But don’t let this fool you, I’d be a filthy liar if I could dare say this is background music -- The Obsessed’s debut certainly captures my imagination for the entirety of its ever-so-brief playing length. With a song like ‘Tombstone Highway’ it’d be hard not to; it’s second on my list of “greatest metal songs that sound a bit like ZZ Top” (Motörhead’s ‘Another Perfect Day’ happens to be the best, and that’s certainly no slur on the said ‘Tombstone…’) -- the main riff apes ZZ Top’s ‘I Thank You’ but in less of a cocksure manner and more an “deserts are warm and big” sort of way. It passes through seamlessly -- but whilst still retaining the necessary edge -- and sets the tone for what I could effectively call a relaxing metal record; but whilst not being “in one ear, out the other” but rather letting the record take you places. I can’t quite call it escapism, either; one must simply fall back on idle, unemployable descriptions like “hard to describe”. In essence, The Obsessed has created something that’s near impossible to do but with such class that you can’t question its effects: a metal album that’s simultaneously relaxing yet exciting. Choke on that, you whimsical black-metal-goes-neo-folk outfits!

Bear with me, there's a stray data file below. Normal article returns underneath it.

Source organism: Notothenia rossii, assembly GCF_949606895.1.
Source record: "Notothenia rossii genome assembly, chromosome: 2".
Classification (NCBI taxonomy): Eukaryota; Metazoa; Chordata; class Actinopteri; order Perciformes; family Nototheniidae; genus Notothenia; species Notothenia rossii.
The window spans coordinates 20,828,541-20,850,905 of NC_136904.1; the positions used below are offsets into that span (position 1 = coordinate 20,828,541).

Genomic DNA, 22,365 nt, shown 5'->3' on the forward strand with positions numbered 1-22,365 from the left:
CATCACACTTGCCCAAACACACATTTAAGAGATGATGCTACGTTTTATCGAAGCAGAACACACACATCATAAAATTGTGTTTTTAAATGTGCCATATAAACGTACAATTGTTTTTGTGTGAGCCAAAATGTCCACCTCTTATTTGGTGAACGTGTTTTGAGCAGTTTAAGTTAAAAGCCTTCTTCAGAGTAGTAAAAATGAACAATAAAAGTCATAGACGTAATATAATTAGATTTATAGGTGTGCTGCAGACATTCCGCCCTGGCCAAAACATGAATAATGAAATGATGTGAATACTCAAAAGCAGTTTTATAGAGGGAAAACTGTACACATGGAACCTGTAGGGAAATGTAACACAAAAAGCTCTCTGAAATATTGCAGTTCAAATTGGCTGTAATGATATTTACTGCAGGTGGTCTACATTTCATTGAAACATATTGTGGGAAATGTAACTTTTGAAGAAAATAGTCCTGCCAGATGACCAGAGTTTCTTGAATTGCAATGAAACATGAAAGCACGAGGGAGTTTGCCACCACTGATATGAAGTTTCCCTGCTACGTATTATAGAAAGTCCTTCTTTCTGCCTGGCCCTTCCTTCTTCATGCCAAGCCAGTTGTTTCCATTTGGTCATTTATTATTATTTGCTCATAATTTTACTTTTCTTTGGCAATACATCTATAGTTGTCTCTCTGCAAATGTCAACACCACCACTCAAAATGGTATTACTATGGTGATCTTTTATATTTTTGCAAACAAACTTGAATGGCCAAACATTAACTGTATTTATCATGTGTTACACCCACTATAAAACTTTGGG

Though ‘River of Soul’ has a title that sounds like a third-rate Jim Morrison rip-off (‘Soul Kitchen’, ‘Spirit Diner’, Spirit Caravan [?!]) it turns out to be something quite different; all ethereal and captivating. There’s some shockingly good stuff going on here guitar-wise; I don’t think that’s actually a sitar on the record but rather an effect-laden guitar, but its recurrent use really gives the song a certain charm that’s somewhat otherworldly, or rather alien; something perfectly formed – completely and utterly psychedelic without the heavy odor of cheap incense and a lava lamp providing your only light.

This is very excellent stuff; as honest music as you’re likely to find (especially if you like to divert from your normal listening patterns to “laugh at the disabled children”, as it were), and though I’d probably recommend Lunar Womb as the starting point for those interested in The Obsessed (as its more muscular tendencies are probably a little more accessible), this is certainly an album worth anyone’s time, and I’d really hate to see The Obsessed become an overlooked band, now, wouldn’t I?

“That’s it!”